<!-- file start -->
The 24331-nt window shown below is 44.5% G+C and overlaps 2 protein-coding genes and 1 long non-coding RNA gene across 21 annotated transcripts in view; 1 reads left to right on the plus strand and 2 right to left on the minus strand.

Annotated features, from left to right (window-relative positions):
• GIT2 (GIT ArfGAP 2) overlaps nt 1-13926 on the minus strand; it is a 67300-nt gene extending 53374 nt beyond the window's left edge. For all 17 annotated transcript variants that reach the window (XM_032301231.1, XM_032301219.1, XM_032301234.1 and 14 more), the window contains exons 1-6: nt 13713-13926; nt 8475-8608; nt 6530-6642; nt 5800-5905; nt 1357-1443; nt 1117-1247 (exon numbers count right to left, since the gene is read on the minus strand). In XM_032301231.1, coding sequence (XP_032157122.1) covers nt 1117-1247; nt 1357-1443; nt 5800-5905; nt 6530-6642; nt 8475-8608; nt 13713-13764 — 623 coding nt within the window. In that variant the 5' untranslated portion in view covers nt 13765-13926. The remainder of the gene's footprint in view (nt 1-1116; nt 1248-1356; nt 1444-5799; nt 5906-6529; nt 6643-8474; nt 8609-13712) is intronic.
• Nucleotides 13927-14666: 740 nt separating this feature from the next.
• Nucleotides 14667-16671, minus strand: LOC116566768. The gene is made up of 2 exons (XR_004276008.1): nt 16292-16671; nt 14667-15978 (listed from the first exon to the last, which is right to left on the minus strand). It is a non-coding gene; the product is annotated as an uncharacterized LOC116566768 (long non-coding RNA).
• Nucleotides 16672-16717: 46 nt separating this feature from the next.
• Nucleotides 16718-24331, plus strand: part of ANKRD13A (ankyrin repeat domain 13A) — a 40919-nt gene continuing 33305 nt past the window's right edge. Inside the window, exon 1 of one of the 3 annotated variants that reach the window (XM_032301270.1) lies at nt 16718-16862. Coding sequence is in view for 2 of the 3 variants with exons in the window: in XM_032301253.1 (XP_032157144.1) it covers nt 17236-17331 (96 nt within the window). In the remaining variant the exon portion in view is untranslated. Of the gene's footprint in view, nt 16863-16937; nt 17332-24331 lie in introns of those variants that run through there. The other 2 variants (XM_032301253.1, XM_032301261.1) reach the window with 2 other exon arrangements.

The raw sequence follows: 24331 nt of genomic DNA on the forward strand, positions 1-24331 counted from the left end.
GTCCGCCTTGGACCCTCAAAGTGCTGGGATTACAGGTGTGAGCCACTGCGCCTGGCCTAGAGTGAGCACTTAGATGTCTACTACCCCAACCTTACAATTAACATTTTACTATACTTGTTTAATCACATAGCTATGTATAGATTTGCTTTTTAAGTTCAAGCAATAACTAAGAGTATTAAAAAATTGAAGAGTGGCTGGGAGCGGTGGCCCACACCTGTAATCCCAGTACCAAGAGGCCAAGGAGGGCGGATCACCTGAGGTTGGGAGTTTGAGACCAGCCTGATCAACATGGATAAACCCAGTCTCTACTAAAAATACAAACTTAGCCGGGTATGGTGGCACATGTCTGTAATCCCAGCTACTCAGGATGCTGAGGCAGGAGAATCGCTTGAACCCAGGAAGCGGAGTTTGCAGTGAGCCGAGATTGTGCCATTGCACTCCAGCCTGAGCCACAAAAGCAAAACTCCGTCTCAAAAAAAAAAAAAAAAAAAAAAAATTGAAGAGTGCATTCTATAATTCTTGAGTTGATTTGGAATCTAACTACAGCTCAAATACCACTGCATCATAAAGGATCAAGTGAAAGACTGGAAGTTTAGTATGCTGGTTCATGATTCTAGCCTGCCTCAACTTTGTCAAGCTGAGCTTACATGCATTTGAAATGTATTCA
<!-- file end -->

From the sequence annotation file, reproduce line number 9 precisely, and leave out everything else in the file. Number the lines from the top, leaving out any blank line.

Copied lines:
GTCCGCCTTGGACCCTCAAAGTGCTGGGATTACAGGTGTGAGCCACTGCGCCTGGCCTAGAGTGAGCACTTAGATGTCTACTACCCCAACCTTACAATTAACATTTTACTATACTTGTTTAATCACATAGCTATGTATAGATTTGCTTTTTAAGTTCAAGCAATAACTAAGAGTATTAAAAAATTGAAGAGTGGCTGGGAGCGGTGGCCCACACCTGTAATCCCAGTACCAAGAGGCCAAGGAGGGCGGATCACCTGAGGTTGGGAGTTTGAGACCAGCCTGATCAACATGGATAAACCCAGTCTCTACTAAAAATACAAACTTAGCCGGGTATGGTGGCACATGTCTGTAATCCCAGCTACTCAGGATGCTGAGGCAGGAGAATCGCTTGAACCCAGGAAGCGGAGTTTGCAGTGAGCCGAGATTGTGCCATTGCACTCCAGCCTGAGCCACAAAAGCAAAACTCCGTCTCAAAAAAAAAAAAAAAAAAAAAAAATTGAAGAGTGCATTCTATAATTCTTGAGTTGATTTGGAATCTAACTACAGCTCAAATACCACTGCATCATAAAGGATCAAGTGAAAGACTGGAAGTTTAGTATGCTGGTTCATGATTCTAGCCTGCCTCAACTTTGTCAAGCTGAGCTTACATGCATTTGAAATGTATTCA